First Cup: Wednesday

February, 16, 2011
  • Lacy J. Banks of the Chicago Sun-Times: "When Michael Jordan was leading the Bulls to six championships, he was media-friendly. You could always get an interview with him. He knew that the more exposure he got, the more it helped the many products he was endorsing. But since ending his playing career with the Wizards, he has been media-mean in terms of granting interviews. It’s his right to talk to whomever he wants to whenever he wants to. But when the media promoting the NBA product is rejected by the man revered as the best player to play basketball, and the greatest salesman and cash cow for the Bulls in particular and the league in general, it’s bad public relations. Sure, his Nike Air Jordan gym shoes are grandfathered into selling well. Same for the Hanes underwear he’s now hawking. But I was always wearing Fruit of the Loom anyway, and continue to do so. Think of how much better promoted the league and the game would be if Jordan were more visible and vocal. It certainly could help his Bobcats, whose average home attendance of 15,963 ranks 20th in the 30-team league."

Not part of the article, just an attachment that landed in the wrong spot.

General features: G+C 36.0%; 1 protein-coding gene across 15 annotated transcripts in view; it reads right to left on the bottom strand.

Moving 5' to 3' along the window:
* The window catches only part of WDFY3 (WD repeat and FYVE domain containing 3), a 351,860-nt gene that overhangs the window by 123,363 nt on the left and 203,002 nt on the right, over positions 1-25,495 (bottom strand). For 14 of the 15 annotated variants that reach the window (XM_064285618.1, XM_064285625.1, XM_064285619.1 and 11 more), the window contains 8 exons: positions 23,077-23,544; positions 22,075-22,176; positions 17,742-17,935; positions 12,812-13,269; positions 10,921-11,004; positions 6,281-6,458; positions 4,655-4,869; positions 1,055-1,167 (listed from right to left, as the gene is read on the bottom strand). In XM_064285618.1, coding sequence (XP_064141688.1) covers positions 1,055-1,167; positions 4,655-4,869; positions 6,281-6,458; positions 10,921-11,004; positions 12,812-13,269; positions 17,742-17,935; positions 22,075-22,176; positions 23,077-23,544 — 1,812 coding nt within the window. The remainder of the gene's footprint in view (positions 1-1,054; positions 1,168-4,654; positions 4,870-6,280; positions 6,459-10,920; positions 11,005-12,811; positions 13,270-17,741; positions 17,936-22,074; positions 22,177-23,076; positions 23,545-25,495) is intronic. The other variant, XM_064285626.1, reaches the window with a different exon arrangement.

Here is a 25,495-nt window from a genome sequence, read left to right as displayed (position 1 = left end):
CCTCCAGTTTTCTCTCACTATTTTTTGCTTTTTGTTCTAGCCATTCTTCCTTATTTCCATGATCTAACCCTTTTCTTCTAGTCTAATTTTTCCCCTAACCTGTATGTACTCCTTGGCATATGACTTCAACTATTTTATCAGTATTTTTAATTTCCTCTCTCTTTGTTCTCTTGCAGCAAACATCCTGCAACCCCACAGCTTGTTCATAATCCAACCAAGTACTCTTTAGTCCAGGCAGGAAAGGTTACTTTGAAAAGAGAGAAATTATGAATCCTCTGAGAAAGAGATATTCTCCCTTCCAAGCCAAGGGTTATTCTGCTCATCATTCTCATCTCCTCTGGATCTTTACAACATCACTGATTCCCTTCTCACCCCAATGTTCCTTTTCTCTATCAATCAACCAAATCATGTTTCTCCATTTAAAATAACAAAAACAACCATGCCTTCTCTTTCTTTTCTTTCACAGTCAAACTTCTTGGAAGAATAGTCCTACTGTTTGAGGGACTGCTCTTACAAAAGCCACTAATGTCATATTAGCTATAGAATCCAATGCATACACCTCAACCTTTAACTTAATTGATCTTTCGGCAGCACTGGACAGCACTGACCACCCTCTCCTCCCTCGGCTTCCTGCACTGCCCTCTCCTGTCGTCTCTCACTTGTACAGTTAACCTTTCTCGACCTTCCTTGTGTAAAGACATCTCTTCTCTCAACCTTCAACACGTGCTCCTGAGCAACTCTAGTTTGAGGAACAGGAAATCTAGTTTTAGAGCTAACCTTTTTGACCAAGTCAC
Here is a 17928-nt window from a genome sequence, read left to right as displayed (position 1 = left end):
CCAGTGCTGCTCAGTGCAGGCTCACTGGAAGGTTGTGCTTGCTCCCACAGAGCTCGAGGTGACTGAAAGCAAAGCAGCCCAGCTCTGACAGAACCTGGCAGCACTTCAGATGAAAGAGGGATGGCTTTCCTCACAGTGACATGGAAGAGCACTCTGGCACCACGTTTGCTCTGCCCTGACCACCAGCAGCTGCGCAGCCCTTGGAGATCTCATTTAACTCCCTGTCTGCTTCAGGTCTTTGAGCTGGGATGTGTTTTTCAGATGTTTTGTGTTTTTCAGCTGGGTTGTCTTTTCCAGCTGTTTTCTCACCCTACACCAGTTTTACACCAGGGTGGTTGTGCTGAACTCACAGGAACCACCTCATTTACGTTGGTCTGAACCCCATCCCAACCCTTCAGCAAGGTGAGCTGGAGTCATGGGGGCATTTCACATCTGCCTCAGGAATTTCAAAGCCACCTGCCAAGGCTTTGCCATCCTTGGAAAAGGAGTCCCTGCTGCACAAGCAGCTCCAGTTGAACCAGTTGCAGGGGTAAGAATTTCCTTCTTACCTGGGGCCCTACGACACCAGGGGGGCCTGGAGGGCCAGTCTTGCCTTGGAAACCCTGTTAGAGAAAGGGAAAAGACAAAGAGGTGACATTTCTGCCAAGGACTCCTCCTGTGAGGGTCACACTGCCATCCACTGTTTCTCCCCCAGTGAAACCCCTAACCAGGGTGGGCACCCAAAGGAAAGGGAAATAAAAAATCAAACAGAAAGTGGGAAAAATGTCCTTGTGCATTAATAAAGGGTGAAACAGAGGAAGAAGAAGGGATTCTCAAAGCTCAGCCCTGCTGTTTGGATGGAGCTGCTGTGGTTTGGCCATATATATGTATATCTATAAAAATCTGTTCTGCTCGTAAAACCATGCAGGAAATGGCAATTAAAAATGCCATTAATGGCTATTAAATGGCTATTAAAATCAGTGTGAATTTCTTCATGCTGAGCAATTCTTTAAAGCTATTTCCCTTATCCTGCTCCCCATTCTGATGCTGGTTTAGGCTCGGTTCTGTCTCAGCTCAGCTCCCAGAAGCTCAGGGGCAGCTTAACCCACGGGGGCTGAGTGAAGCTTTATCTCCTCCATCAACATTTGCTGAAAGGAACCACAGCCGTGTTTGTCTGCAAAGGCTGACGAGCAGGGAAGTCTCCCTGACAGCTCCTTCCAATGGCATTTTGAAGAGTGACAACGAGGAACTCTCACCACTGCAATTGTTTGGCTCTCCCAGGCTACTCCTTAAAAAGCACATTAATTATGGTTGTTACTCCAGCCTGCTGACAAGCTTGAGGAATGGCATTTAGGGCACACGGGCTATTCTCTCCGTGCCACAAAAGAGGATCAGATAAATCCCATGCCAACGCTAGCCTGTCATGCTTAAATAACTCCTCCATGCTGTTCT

• Mike Bianchi of the Orlando Sentinel: "He's written dozens of inspirational books. He's recited hundreds of philosophical quotes. He's given thousands of motivational speeches. But now, more than ever, the dreamer and the doer who brought professional sports to Orlando must mobilize every bit of positivity and promotional passion he can muster. Except this time, he must motivate himself for what will be his biggest challenge yet. Pat Williams has bone cancer. 'I've delivered many a motivational speech about the stuff you always hear about in sports,' says Williams, the founder and executive vice president of the Orlando Magic. 'I've stood up there and told other people you can't give up and you've got to show courage, perseverance and will. Now, I get to live out the things I always talk about. That's a privilege.' ... A quarter-century ago, Williams was one of two people who had the ridiculous idea that they could bring professional basketball to a transient city in the middle of a football-fanatical state. Williams and Orlando businessman Jimmy Hewitt were laughed at and called foolish dreamers for thinking little Orlando could become big-league. Williams has always been a believer; he's always been a persuader. But even he knows this will be his biggest sell job. It's one thing to fight a small-time perception and bring the NBA to Orlando. It's another to fight a voracious form of cancer that eats away at your bones."